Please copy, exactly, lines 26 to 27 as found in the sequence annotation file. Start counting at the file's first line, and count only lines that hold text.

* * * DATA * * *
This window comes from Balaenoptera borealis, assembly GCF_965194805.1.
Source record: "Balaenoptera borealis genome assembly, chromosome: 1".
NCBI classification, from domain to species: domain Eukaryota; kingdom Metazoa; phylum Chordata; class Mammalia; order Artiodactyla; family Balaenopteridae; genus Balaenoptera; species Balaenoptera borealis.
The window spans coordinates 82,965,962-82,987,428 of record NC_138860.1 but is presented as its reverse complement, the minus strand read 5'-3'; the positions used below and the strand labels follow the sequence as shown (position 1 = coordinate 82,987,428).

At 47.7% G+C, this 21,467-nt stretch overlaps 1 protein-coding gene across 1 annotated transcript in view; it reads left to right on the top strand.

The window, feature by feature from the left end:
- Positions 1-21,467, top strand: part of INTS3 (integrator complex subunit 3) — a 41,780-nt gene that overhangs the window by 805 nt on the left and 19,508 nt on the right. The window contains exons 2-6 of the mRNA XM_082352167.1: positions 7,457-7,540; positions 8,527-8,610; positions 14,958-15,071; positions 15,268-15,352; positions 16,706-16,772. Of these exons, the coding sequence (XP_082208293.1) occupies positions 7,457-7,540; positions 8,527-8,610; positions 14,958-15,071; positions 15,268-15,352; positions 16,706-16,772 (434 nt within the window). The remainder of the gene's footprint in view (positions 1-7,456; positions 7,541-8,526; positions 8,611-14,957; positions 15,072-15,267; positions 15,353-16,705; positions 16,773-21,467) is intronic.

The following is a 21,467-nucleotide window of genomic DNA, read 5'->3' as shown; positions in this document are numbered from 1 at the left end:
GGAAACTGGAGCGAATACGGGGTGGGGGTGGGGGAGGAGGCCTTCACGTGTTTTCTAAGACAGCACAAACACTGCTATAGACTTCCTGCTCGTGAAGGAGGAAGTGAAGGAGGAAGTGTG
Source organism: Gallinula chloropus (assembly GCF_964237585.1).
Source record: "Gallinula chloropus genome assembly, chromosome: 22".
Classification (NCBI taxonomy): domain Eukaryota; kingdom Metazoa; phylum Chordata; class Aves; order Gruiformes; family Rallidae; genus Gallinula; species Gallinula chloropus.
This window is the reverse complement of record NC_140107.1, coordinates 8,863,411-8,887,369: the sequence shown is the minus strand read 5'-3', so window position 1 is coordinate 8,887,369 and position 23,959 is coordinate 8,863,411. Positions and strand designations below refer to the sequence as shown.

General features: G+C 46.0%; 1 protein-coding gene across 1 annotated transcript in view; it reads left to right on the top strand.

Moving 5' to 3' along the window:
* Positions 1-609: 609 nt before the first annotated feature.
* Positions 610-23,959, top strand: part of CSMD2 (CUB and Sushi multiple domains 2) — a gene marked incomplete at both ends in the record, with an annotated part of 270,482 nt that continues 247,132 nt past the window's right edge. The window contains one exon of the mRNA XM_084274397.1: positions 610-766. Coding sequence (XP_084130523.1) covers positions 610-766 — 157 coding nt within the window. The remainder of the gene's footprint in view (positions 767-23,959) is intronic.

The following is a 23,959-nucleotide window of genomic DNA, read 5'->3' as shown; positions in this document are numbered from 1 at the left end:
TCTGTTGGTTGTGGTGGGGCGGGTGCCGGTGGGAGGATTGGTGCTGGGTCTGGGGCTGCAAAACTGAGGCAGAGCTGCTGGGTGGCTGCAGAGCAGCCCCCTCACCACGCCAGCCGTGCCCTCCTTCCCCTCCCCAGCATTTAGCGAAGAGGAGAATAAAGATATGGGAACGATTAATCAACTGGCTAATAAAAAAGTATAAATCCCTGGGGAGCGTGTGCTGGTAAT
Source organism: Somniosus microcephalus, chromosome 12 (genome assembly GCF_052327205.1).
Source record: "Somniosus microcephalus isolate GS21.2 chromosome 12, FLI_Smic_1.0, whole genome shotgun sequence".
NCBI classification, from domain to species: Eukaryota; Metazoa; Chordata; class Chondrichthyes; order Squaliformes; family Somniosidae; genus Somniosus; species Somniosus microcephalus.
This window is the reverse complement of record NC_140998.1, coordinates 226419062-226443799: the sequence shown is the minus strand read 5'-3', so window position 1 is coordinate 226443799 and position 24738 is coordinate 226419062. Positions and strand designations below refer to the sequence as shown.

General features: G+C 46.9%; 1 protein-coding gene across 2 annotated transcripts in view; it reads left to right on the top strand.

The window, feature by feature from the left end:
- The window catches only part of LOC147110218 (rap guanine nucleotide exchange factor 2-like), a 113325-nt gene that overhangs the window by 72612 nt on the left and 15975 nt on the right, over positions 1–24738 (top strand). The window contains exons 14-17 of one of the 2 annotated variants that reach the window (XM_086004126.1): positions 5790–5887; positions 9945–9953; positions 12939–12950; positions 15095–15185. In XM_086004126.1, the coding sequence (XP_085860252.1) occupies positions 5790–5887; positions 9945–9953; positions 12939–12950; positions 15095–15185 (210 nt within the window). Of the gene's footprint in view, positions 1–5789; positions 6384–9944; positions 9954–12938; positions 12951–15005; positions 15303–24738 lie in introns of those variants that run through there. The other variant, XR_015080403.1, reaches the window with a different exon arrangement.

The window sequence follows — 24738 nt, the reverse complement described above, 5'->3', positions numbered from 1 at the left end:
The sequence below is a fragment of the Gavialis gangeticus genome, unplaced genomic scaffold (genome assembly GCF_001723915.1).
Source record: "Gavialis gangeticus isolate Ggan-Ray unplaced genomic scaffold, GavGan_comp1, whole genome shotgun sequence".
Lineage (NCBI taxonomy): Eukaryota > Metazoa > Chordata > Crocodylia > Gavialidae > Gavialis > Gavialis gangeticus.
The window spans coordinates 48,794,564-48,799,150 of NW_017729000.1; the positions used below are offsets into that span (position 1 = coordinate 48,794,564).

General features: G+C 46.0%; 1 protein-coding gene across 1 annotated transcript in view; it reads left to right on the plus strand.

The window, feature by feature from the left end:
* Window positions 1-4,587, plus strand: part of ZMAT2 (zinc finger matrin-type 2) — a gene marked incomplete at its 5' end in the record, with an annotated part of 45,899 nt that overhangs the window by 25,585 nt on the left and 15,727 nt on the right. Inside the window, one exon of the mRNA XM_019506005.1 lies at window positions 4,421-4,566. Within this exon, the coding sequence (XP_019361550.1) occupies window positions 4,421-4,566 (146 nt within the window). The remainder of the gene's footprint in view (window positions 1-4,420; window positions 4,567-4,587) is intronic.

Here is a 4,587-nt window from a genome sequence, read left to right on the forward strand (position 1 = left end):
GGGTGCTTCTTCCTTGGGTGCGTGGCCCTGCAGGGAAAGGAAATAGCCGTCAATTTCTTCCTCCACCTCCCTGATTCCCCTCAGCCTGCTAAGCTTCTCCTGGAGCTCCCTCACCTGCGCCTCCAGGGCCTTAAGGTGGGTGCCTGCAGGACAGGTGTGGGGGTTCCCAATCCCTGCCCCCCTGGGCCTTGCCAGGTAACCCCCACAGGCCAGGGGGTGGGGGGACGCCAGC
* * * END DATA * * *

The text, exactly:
- The window catches only part of LOC147110218 (rap guanine nucleotide exchange factor 2-like), a 113325-nt gene that overhangs the window by 72612 nt on the left and 15975 nt on the right, over positions 1–24738 (top strand). The window contains exons 14-17 of one of the 2 annotated variants that reach the window (XM_086004126.1): positions 5790–5887; positions 9945–9953; positions 12939–12950; positions 15095–15185. In XM_086004126.1, the coding sequence (XP_085860252.1) occupies positions 5790–5887; positions 9945–9953; positions 12939–12950; positions 15095–15185 (210 nt within the window). Of the gene's footprint in view, positions 1–5789; positions 6384–9944; positions 9954–12938; positions 12951–15005; positions 15303–24738 lie in introns of those variants that run through there. The other variant, XR_015080403.1, reaches the window with a different exon arrangement.

The window sequence follows — 24738 nt, the reverse complement described above, 5'->3', positions numbered from 1 at the left end: